Saturday, March 31, 2012

A Little Sunshine and a Little Gardening

Earlier this week I poured some seed of Sweet Pea "Sugar N Spice" into a ramekin to soak in warm water for a few days. Pea seed has a hard outer shell and I have always found that soaking the seed prior to planting greatly decreases germination time. This is a new sweet pea variety for me. It is described as:

Sweet Pea "Sugar N Spice" Territorial Seed Company: This magnificent Sweet pea makes a perfect hanging basket or container plant, and has a wonderful perfume as well. The sweetly scented mix includes pink, purple,  violet, cream, and bi-colors.

Today I filled up two empty bowls with soil and planted the pro-soaked seed. In a week or so I hope to see some pea shoots poking through the soil.

Today I also got my two boxes of dahlia tubers out of storage. Since mid-November the boxes have been stored in an unheated room in the garage. The tubers have been exposed to complete darkness and temperatures in the low 40's. Now I am beginning the slow process of opening up each variety from its saran-wrapped cocoon. After examining each tuber for signs of health and vigor I am deciding how many tubers I want to keep for this year's garden and how many tubers I will donate to my local society for its fundraising sales. It is a time-consuming task but also a rewarding one too. It makes all of the time I spent last Fall digging, dividing, and cleaning the tubers worth while when I unwrap a variety and am greeted by clean, firm tubers with new vigorous sprouts.

These five tubers of "Golden Star" already have fat, pink sprouts shooting out of the tuber eye. Not all dahlia tubers will have "awakened" by now. Some varieties and forms are slower to sprout than others. I have found that the Waterlily, Collerette, and Orchid forms are some of the first to awaken each year. I will still keep these in a dark box for the next month since I won't begin potting up my tubers until Mother's Day weekend at the earliest. I don't want the shoots to get too long weeks before they are ready to be planted.

Editors Note: We ended up with another miserable March. Our average rainfall for March is 4.99" and this year we received 10.04". The temperature was also much lower than average. We ended up with only 3 days having a high above 60 degrees - the 3rd & 9th it was 61 and the 8th it hit 67. And 13 days this month the high temperature was only in the 40's.

Friday, March 30, 2012

And then the Rains Came..........

Last week we were faced with snow, cold weather, and power outages. This week, just for fun, Mother Nature sent us high winds and massive rainfall. A "pineapple express" out of the Pacific arrived Wednesday night. On Thursday we received 1.15" of rain of today we received another 1.15". After work, I grabbed my rain gear and camera and went for a very soggy walk. In summary, there was "water, water, everywhere!". I started at what we call Dorothy's creek on our property. This small, season creek was amazing. It was deep, wide and running really fast. Its roar was in such contrast to its normal, gentle gurgle.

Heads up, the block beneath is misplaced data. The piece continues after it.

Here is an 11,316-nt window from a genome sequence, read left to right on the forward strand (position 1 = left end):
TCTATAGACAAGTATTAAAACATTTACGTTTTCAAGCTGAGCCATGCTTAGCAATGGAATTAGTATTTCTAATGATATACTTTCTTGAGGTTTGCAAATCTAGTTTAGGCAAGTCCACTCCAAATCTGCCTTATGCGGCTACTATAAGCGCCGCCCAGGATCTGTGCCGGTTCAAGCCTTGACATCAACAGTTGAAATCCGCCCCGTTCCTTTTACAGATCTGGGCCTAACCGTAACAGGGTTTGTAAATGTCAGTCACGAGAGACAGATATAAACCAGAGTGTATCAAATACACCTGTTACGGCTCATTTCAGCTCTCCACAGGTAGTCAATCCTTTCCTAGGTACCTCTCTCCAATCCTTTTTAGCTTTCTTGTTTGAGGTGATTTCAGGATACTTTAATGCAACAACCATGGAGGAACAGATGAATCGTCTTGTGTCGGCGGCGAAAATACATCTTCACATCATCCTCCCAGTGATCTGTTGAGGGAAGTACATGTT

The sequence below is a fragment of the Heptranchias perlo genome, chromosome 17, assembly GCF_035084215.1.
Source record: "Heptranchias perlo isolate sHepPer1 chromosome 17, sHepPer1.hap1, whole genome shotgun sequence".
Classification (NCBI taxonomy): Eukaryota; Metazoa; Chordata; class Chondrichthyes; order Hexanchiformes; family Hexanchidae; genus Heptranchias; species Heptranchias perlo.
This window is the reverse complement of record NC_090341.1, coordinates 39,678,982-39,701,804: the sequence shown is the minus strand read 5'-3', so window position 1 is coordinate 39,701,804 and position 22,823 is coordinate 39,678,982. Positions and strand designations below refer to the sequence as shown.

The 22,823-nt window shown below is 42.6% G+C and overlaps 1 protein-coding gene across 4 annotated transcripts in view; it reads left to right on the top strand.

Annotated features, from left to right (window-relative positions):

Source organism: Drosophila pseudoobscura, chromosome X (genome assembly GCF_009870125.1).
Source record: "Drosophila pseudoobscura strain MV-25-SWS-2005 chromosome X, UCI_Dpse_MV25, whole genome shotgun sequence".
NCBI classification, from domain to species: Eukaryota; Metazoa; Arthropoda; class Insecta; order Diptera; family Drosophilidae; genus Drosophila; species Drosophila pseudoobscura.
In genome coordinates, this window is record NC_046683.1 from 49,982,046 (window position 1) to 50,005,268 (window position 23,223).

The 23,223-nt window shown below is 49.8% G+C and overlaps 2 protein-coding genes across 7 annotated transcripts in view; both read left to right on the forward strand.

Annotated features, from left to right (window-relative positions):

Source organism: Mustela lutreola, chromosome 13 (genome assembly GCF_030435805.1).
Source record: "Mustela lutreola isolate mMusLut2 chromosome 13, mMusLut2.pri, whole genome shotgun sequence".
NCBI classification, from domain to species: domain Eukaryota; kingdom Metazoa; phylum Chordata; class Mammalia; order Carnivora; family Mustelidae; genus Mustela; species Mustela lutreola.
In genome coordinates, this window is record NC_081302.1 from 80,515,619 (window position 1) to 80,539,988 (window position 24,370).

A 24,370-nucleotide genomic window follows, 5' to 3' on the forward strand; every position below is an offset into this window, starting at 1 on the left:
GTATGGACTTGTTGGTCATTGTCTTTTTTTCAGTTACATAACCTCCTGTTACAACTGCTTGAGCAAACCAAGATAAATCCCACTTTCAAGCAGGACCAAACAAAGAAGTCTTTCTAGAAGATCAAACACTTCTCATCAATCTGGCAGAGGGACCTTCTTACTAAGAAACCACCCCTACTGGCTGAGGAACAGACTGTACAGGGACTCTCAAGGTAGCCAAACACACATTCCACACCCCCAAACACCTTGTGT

Whitecaps on Dorothy's creek!

Next I headed down the secret path to the bridge that leads to my big garden. Many years ago, after substantial rains just like this, the old bridge here nearly washed away. My brother and Dad built me a new bridge and raised its base a good foot or more. That was the right decision. As you can see, the water today was less then a foot from the underside of the bridge. I didn't attempt to cross it. I know it was structurally sound but the footing was very slippery because of the rain and wet leaves. I didn't need to slip and get swept away.

Back on our driveway, a picture of the creek flowing to our culvert.

I walked down to the next driveway. As the creek departs our property it has to funnel through a large culvert under our neighbor's driveway. There was so much water trying to get through it was backing up and flooding the surrounding land.

But once it made it through that culvert, the creek was fast and furious once again.

Right off of our neighbor's driveway is an old rock quarry. It has filled with water and now is a nice pond with frogs, ducks, and the occasional turtle or heron. Normally, the water level is much lower but today the pond was lapping at the roadside. 

The big excitement was who I saw at the pond today! As I approached it from the driveway a bird flew off  of the high bank above the pond. It made a horrible rattling sound and madly flew wide circles around me. I could tell that it had a white ring around its neck and that it had a sharp bill. But it was flying so fast I couldn't make out too many details. After returning home and reading our bird field guide and then coming back to take pictures,  I can confidently say that we have a pair of Kingfishers here! I have only ever seen kingfishers at the Siuslaw river near the Coast. How cool to have a pair right in our neighborhood.

Saturday, March 24, 2012

Three Days Later.............

It's been three days since our record Spring snowfall and things are starting to return to normal. In the sunnier locations there are just small patches of snow remaining. Here are two clumps of Pacific Hounds Tongue. They seem to have survived the heavy snow just fine.

The front of the house faces North and gets very little direct sun in the Winter.The snow from the roof fell in great piles onto the front flowerbeds and has been very slow to melt.

Underneath this drift there is a lovely group of "Jet Fire" daffodils among other things!

The "Jet Fire" daffodils are directly to the right of the metal quail - I promise!

The pile in front of the dining room window is even bigger. Most of our lovely hellebores are still buried as well as a selection of spring bulbs.

This daffodil clump has made it out but the hellebore to its left isn't looking to good!

In the back, which faces South, most of the snow is gone. I still haven't repaired the kitchen garden fence yet.

The garlic that has resurfaced looks pretty good. A few of the leaves are a bit bent but I don't think that that will affect the plants long-term health or growth.

We have also been seeing the gradual return of the Band-tailed Pigeon population. It started with just a single bird and has built up to eight now. By Summertime our flock will number 40+ birds. I also heard and saw a group of five Violet-green Swallow flying high in the sky. It is great to see them returning and enjoying our sunny morning.